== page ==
Some McHenry County College employees and students are continuing a timeless art form, all the while making a difference in the community.
McHenry County College’s MCCQuilters Guild donated a total of 37 handmade quilts and 30 pillowcases to Public Action to Deliver Shelter (PADS) transitional home and Turning Point over the past year. In the past month alone, the two charities accepted 15 comfort quilts, 25 pillowcases, and one wall hanging from the MCCQuilters.
The group’s mission is to serve McHenry County by making quilts and pillowcases for local charities, teaching others how to quilt, and practicing sustainability by using donated fabric to make the items. So far, the donated linens have saved 110 yards of fabric from going into landfills.
"It is a fun, positive experience, and I’ve met other people around the College I didn’t know," said quilting guild member Caroline Sobolak, who works in the Grants Office. "I look forward to it every month. We’re helping others while being there for each other," she said.
The MCCQuilters Guild began in 2010, when a group of five female employees gathered for lunch and bonded over their love of quilting and service. One of the members talked about making quilts for sick children. Soon, the women began sewing quilts after work. The group grew from that conversation, and today eight active members and several drop-in members gather once a month to design and sew quilts for homeless children. Some members without sewing experience sew or piece the fabric together, and experienced quilters sew on machines that they bring from home. Often, members will work on a quilt at home in their spare time to keep the projects moving along.
Guild member Marilyn Schick, director of Computing Services, said she enjoys the camaraderie and the connection with American heritage.
"This is the most cheerful, collaborative group I had ever worked with. It's different than being together with them in (work-related) meetings during the day. I supervise some of them during the day, but in the evenings, they supervise me; they've taught me how to quilt," she said."As I got interested in quilting, I read up on it and I was impressed with how women, throughout history, always quilted and joined quilting bees," Schick added. "It's functional and an art form very unique to women. Nowadays, I don't think we have an opportunity or reasons to get together as women did 100 or 150 years ago. When we come together, we're continuing a tradition that’s part of our American heritage."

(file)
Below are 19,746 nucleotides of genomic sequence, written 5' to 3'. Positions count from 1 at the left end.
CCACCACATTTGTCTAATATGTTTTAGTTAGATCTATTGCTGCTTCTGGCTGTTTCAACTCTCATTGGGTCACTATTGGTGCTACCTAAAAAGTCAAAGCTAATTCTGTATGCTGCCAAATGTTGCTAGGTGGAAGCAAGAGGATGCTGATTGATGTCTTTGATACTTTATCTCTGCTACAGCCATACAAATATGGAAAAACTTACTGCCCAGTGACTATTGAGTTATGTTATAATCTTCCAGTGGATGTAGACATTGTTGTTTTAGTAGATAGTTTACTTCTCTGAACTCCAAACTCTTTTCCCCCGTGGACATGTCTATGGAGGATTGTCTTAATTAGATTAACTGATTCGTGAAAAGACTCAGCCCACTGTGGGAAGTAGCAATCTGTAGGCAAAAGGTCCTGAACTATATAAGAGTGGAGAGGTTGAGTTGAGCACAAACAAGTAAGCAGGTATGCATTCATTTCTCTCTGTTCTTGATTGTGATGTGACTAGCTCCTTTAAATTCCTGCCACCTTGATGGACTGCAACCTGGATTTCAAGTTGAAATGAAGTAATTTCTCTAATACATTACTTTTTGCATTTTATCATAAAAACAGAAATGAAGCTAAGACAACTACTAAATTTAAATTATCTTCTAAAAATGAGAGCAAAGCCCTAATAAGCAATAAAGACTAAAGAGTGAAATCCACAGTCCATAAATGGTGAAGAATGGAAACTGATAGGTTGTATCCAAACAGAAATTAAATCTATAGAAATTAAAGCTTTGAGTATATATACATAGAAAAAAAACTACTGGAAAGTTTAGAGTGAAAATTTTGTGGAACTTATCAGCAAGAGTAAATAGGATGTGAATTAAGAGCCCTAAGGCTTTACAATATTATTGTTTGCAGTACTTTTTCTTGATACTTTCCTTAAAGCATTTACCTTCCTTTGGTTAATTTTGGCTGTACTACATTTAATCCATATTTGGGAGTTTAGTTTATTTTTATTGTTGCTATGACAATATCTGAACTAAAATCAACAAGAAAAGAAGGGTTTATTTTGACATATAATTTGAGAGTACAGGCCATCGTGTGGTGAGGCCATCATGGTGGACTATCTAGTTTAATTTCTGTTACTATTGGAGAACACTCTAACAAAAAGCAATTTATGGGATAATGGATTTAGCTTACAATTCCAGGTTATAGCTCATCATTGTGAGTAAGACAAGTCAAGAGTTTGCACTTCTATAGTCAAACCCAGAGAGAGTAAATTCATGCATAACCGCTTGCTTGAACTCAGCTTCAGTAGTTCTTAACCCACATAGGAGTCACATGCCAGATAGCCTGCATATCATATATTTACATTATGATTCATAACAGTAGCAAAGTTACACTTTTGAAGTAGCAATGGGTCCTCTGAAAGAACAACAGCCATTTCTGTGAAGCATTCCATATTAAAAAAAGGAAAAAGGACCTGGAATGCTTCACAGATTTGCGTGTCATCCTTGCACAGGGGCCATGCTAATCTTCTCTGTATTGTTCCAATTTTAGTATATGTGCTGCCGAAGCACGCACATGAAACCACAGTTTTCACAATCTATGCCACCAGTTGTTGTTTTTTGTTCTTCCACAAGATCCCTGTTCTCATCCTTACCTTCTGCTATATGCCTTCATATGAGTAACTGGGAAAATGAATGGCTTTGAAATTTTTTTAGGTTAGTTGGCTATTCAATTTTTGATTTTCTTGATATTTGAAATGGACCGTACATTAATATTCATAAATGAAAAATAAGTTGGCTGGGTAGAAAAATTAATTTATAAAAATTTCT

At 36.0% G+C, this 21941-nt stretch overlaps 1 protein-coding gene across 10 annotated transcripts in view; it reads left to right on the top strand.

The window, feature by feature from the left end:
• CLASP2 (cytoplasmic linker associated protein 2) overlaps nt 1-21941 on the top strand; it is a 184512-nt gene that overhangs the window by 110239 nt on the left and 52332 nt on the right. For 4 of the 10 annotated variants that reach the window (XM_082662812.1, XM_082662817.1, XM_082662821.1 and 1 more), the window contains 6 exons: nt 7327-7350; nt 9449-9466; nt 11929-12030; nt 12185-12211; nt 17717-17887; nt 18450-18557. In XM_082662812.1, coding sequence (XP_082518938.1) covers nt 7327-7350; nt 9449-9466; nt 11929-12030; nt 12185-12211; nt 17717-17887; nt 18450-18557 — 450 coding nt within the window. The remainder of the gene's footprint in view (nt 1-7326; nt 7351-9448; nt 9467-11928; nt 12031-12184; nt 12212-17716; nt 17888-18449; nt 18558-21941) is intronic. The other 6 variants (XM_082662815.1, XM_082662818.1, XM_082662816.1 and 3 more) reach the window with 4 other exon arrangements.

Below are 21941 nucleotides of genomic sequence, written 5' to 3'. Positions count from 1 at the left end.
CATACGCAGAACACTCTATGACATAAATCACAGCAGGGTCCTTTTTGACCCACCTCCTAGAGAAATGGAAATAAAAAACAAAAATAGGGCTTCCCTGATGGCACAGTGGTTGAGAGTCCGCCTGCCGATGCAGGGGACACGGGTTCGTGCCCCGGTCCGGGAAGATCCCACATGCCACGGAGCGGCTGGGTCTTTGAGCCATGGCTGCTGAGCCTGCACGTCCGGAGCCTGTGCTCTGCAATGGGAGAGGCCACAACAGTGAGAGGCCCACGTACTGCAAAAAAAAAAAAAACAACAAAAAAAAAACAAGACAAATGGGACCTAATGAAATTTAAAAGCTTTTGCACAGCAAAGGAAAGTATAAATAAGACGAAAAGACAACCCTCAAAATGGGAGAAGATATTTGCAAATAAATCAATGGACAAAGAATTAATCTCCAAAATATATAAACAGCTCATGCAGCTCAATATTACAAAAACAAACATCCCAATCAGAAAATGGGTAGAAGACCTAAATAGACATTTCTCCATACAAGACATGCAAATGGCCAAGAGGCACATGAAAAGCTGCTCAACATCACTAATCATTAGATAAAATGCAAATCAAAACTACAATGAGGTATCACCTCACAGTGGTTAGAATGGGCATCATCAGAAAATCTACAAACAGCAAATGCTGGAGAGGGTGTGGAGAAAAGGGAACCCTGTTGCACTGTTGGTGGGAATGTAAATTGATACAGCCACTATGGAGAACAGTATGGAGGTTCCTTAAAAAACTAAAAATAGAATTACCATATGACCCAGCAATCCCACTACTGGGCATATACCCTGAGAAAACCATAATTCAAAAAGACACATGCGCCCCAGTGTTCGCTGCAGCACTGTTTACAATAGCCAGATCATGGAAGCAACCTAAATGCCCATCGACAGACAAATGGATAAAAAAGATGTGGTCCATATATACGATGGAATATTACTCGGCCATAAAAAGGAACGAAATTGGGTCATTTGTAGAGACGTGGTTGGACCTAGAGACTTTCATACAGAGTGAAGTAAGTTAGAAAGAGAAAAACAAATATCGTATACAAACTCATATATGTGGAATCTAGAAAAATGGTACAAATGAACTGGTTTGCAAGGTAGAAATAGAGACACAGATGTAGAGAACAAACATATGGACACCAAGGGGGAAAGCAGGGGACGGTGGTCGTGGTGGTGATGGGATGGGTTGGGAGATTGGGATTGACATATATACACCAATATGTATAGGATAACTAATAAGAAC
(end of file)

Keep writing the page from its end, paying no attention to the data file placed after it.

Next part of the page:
"In addition to being a very practical thing to donate to the shelter, the quilts prove to our clients that members of the community care about what they are going through and want to help. That is invaluable," said Turning Point coordinator Jennifer Kenning. "Clients will be able to take the items with them when they leave our shelter. It was a very generous donation and the quilts are beautiful! They really brighten the rooms and give them a homey feel."
Other guild members expressed that they enjoy the group because of the fellowship and the excitement of the quilt recipients.
Opening the guild to students has stirred some enthusiasm as well. Guild members said they hope more students will join them in January when the members start making larger quilts to benefit adult clients at the nonprofit agencies.